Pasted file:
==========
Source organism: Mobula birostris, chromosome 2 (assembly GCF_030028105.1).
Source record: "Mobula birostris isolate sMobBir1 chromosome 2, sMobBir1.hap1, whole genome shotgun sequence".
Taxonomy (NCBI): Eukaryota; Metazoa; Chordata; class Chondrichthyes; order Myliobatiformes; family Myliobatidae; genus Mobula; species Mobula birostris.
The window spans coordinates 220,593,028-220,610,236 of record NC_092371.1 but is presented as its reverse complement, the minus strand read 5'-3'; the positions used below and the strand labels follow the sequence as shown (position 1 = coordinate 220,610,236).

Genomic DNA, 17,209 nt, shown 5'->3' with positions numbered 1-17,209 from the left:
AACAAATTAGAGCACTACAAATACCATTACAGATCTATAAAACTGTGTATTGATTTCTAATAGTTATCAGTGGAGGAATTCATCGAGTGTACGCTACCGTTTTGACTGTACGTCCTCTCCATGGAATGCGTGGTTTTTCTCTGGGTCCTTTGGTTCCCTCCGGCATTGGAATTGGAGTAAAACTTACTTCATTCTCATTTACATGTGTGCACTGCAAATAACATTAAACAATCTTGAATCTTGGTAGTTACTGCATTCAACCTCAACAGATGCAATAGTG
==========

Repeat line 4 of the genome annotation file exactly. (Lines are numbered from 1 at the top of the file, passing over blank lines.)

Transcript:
The window spans coordinates 220,593,028-220,610,236 of record NC_092371.1 but is presented as its reverse complement, the minus strand read 5'-3'; the positions used below and the strand labels follow the sequence as shown (position 1 = coordinate 220,610,236).